For the past eleven years I have been an assistant professor at Saint Mary's University of Minnesota, teaching classes on technology integration for teachers working on their masters' degrees. For three years I also have taught classes at the University of Minnesota for undergrads working on their teaching degrees. Working with hundreds of educators over these years has provided me with a great perspective on the wide range of technology integration in schools across Minnesota. It's been a great opportunity for me to learn from other educators and school districts about what is working, where the struggles are, what tools are being used, and what plans are being made. I also appreciate hearing the perspectives of classroom teachers about technology initiatives and implementations in which they are involved. I believe my interactions with so many educators have made me a better teacher as well as allowed me to share what I've learned with the teachers in Minnetonka.
My first real experience as an adjunct professor teaching adults was back in 2001 at Hennepin Technical College. I started teaching Intro to HTML Web Design night classes. My students at this time weren't teachers, they were high school grads and older adults planning careers in computer science and business. (I actually first taught HTML to my fourth grade students- more about that here.)
When I started teaching courses for educators, they were at face to face at locations I would drive to around the Twin Cities, usually on Wednesday nights and Saturdays for eight weeks. At the time, we focused on programs like PowerPoint and hardware such as digital cameras (with floppy disks and cables) and talked about beginning to use the Internet in the classroom. Over the years I started teaching in a blended model with some weeks online and others face to face. Now for the past few years, my courses have been all online. Topics include social media, personal learning networks, Google Apps for Education, iPads, screen casting, digital storytelling, digital citizenship, and more. I've learned a lot about teaching online and am constantly trying to keep courses interesting, engaging, interactive, and the content and topics current. Part of my course is modeling how to teach and work in an online environment, too, which I've found is still new for many educators.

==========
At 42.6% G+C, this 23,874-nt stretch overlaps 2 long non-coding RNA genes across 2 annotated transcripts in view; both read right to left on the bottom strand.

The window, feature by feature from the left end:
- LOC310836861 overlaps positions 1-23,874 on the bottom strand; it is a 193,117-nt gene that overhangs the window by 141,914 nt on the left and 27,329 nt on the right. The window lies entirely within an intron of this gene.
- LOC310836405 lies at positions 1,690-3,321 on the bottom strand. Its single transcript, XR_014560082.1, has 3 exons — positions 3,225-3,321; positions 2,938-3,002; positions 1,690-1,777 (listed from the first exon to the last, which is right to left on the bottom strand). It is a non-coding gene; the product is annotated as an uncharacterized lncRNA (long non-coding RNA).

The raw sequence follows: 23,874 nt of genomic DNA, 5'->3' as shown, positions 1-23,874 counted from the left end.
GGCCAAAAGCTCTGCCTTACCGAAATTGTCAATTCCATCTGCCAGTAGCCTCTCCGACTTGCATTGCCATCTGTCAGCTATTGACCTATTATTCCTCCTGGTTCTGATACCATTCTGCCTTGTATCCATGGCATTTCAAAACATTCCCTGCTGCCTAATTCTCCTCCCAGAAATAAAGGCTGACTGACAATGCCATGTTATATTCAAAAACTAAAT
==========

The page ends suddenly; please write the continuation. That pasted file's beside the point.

Teaching an online course is not easy. In the past during a face to face course, a lot of the work was finished right during the class and I was present to see it. Discussions also start and end during face to face classes, and not every student speaks or answers every question. Online, however, it is different: often all students answer and I find myself spending hours and hours reading discussions and reflections. I also spend a lot of time looking at students' work and projects. Trying to find the correct balance of graded and ungraded assignments is something I am still figuring out, as well as a variety of meaningful and relevant tasks. I alway appreciate hearing how others teach online, so please send me your tips, ideas, and best practices!